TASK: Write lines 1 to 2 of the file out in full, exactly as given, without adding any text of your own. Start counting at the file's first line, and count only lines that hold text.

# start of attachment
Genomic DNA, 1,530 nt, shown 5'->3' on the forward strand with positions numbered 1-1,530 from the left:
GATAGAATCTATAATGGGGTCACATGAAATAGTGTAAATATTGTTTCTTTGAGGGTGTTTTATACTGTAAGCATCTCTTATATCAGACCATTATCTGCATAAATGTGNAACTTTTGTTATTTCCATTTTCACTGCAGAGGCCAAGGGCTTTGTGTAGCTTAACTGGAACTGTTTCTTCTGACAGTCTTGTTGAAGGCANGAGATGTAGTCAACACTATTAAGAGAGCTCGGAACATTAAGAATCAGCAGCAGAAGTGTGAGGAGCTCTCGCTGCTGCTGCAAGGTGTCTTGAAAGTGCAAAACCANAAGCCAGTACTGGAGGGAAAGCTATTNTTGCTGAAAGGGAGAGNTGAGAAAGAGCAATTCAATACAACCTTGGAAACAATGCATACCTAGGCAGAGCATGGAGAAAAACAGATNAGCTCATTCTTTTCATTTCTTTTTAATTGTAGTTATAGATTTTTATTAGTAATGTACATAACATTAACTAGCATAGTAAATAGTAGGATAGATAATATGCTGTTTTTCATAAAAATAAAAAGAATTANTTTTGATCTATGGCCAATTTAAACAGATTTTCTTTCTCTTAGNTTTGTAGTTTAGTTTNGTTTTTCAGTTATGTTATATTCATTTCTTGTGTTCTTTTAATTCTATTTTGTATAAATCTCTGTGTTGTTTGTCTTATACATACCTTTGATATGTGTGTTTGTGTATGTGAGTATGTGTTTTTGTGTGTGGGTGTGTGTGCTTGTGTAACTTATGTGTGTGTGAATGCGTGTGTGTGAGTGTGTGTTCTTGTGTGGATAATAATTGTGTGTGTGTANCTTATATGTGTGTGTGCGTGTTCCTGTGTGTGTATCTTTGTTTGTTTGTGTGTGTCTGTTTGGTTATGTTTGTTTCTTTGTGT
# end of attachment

Genomic DNA, 1,530 nt, shown 5'->3' on the forward strand with positions numbered 1-1,530 from the left:
GATAGAATCTATAATGGGGTCACATGAAATAGTGTAAATATTGTTTCTTTGAGGGTGTTTTATACTGTAAGCATCTCTTATATCAGACCATTATCTGCATAAATGTGNAACTTTTGTTATTTCCATTTTCACTGCAGAGGCCAAGGGCTTTGTGTAGCTTAACTGGAACTGTTTCTTCTGACAGTCTTGTTGAAGGCANGAGATGTAGTCAACACTATTAAGAGAGCTCGGAACATTAAGAATCAGCAGCAGAAGTGTGAGGAGCTCTCGCTGCTGCTGCAAGGTGTCTTGAAAGTGCAAAACCANAAGCCAGTACTGGAGGGAAAGCTATTNTTGCTGAAAGGGAGAGNTGAGAAAGAGCAATTCAATACAACCTTGGAAACAATGCATACCTAGGCAGAGCATGGAGAAAAACAGATNAGCTCATTCTTTTCATTTCTTTTTAATTGTAGTTATAGATTTTTATTAGTAATGTACATAACATTAACTAGCATAGTAAATAGTAGGATAGATAATATGCTGTTTTTCATAAAAATAAAAAGAATTANTTTTGATCTATGGCCAATTTAAACAGATTTTCTTTCTCTTAGNTTTGTAGTTTAGTTTNGTTTTTCAGTTATGTTATATTCATTTCTTGTGTTCTTTTAATTCTATTTTGTATAAATCTCTGTGTTGTTTGTCTTATACATACCTTTGATATGTGTGTTTGTGTATGTGAGTATGTGTTTTTGTGTGTGGGTGTGTGTGCTTGTGTAACTTATGTGTGTGTGAATGCGTGTGTGTGAGTGTGTGTTCTTGTGTGGATAATAATTGTGTGTGTGTANCTTATATGTGTGTGTGCGTGTTCCTGTGTGTGTATCTTTGTTTGTTTGTGTGTGTCTGTTTGGTTATGTTTGTTTCTTTGTGT